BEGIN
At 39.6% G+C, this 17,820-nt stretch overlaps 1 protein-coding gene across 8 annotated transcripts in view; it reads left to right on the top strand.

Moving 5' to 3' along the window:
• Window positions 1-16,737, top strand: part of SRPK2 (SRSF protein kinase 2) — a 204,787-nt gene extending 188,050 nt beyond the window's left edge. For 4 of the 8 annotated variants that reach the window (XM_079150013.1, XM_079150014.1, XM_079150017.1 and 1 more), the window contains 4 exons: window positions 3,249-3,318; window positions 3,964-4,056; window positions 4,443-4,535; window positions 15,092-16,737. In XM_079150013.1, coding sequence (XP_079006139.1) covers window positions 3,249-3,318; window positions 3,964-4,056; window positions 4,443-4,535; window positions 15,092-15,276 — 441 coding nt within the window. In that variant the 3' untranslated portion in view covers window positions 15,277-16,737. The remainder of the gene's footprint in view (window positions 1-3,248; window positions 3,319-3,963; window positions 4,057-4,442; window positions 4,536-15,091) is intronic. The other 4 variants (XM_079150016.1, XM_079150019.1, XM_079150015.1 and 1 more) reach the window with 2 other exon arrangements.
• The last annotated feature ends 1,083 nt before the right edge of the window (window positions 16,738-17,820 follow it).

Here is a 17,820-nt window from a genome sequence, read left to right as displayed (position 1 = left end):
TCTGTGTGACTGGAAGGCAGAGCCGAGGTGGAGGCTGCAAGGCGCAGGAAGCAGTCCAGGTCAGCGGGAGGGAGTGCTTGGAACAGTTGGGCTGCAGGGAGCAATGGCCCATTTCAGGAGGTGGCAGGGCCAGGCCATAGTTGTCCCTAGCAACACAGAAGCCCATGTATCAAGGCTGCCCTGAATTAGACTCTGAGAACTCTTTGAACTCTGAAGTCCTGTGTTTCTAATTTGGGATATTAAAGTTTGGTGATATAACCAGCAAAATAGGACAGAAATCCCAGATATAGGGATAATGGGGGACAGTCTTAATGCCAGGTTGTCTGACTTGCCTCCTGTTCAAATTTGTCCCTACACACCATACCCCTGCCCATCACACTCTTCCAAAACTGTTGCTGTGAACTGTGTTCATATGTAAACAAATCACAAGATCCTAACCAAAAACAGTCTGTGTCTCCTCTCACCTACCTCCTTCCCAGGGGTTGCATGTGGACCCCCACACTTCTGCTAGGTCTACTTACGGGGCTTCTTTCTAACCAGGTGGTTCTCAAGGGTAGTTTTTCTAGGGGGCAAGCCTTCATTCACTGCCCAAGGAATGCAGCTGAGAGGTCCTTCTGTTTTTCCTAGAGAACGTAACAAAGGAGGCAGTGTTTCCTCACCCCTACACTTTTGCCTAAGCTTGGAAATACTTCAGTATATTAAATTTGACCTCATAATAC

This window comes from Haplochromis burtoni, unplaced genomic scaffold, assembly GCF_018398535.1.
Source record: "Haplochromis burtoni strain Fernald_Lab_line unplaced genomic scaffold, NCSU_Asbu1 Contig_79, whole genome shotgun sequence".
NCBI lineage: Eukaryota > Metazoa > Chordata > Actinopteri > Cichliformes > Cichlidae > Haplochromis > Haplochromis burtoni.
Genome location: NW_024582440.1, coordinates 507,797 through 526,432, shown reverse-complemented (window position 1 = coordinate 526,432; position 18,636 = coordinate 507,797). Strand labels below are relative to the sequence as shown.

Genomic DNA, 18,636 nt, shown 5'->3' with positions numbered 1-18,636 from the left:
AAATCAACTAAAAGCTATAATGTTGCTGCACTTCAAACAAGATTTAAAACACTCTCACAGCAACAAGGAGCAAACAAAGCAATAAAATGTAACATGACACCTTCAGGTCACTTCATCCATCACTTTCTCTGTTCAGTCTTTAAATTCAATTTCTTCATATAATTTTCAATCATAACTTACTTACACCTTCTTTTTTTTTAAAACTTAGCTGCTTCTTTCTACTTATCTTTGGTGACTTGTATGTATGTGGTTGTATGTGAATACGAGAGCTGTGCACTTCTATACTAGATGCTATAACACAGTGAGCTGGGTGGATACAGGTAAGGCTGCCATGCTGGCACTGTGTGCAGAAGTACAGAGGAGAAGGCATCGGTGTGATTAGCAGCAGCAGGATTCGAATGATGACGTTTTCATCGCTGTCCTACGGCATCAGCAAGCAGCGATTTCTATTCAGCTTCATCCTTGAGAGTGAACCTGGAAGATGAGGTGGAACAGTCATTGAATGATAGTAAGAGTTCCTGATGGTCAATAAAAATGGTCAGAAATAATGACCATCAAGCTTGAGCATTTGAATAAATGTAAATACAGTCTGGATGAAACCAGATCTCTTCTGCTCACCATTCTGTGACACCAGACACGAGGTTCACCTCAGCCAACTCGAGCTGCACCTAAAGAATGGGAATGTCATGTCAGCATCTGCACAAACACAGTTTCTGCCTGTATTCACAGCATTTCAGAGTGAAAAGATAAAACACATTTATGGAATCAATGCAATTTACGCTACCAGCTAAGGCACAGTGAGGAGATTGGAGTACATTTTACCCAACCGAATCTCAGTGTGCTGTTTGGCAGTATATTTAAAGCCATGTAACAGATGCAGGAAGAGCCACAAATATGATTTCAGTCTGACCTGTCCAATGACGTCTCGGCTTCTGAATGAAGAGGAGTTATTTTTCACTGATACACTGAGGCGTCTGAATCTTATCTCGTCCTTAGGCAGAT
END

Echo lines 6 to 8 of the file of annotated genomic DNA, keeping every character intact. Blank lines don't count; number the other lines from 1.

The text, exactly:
TCTGTGTGACTGGAAGGCAGAGCCGAGGTGGAGGCTGCAAGGCGCAGGAAGCAGTCCAGGTCAGCGGGAGGGAGTGCTTGGAACAGTTGGGCTGCAGGGAGCAATGGCCCATTTCAGGAGGTGGCAGGGCCAGGCCATAGTTGTCCCTAGCAACACAGAAGCCCATGTATCAAGGCTGCCCTGAATTAGACTCTGAGAACTCTTTGAACTCTGAAGTCCTGTGTTTCTAATTTGGGATATTAAAGTTTGGTGATATAACCAGCAAAATAGGACAGAAATCCCAGATATAGGGATAATGGGGGACAGTCTTAATGCCAGGTTGTCTGACTTGCCTCCTGTTCAAATTTGTCCCTACACACCATACCCCTGCCCATCACACTCTTCCAAAACTGTTGCTGTGAACTGTGTTCATATGTAAACAAATCACAAGATCCTAACCAAAAACAGTCTGTGTCTCCTCTCACCTACCTCCTTCCCAGGGGTTGCATGTGGACCCCCACACTTCTGCTAGGTCTACTTACGGGGCTTCTTTCTAACCAGGTGGTTCTCAAGGGTAGTTTTTCTAGGGGGCAAGCCTTCATTCACTGCCCAAGGAATGCAGCTGAGAGGTCCTTCTGTTTTTCCTAGAGAACGTAACAAAGGAGGCAGTGTTTCCTCACCCCTACACTTTTGCCTAAGCTTGGAAATACTTCAGTATATTAAATTTGACCTCATAATAC

This window comes from Haplochromis burtoni, unplaced genomic scaffold, assembly GCF_018398535.1.
Source record: "Haplochromis burtoni strain Fernald_Lab_line unplaced genomic scaffold, NCSU_Asbu1 Contig_79, whole genome shotgun sequence".